A quarter-century ago, Prince Charles described a proposed extension to the National Gallery in London as a “monstrous carbuncle on the face of a much-loved and elegant friend”. Most people would think it is fortunate that he did.
Recently the Prince – an outspoken advocate of traditionalist architecture – wrote letters to Qatar’s Emir and the Prime Minister, making a personal plea to drop the modernist design of an apartment block development on the site of the old Chelsea Barracks in the heart of London.
The Qatar Royal Family owns the five-hectare site and had commissioned Richard (now Lord) Rogers, the prominent architect, to come up with a design for the development.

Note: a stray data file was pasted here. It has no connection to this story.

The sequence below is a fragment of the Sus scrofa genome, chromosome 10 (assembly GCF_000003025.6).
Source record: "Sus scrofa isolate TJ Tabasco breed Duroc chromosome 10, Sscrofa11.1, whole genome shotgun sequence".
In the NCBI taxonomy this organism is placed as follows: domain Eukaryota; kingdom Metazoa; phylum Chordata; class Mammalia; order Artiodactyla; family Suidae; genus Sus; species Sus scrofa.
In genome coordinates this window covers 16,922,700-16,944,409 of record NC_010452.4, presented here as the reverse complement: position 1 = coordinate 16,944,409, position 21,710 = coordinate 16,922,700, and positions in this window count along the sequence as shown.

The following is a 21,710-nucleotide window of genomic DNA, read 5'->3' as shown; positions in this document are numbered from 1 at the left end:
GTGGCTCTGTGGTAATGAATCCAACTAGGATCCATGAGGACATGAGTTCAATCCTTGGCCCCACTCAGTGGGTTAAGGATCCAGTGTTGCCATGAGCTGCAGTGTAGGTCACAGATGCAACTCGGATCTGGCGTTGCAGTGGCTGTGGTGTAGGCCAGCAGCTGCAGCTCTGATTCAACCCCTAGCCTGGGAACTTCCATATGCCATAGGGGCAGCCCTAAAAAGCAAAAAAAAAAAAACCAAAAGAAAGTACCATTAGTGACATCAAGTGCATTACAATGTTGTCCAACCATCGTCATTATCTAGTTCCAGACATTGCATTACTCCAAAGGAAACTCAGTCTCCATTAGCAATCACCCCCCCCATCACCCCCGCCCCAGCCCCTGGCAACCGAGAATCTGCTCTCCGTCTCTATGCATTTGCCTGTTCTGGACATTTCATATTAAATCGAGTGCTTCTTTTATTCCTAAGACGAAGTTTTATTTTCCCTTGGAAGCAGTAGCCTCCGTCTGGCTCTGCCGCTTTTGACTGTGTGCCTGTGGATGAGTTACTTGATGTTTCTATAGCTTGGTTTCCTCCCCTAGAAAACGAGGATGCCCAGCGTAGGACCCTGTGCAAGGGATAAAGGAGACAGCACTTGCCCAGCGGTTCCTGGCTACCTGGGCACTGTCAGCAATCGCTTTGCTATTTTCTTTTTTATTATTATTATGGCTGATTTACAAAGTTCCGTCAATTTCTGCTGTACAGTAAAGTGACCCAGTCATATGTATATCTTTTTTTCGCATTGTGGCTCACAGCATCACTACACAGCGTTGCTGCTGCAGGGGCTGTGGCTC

According to David Sapsted, Foreign Correspondent of the Abu Dhabi newspaper The National (5/5) Lord Rogers opted for 550 apartments housed in a series of glass and steel towers, the highest 36 metres, topped with grass roofs. The most expensive is expected to go on sale for £70 million (Dh384.5m).
Prince Charles was reported to be aghast at the proposal, which he considered unsuitable for an area of many classical buildings, including the nearby Royal Hospital, a home for old soldiers, which was designed in the 17th century by Sir Christopher Wren.
In his letters, the Prince is understood to have described the Rogers design as “unsympathetic” to the area and put forward, instead, a neoclassical design he had commissioned from Quinlan Terry, a traditionalist architect and a favourite of the Prince.
The Prince's plea has been politely rejected; this is not the end of the matter.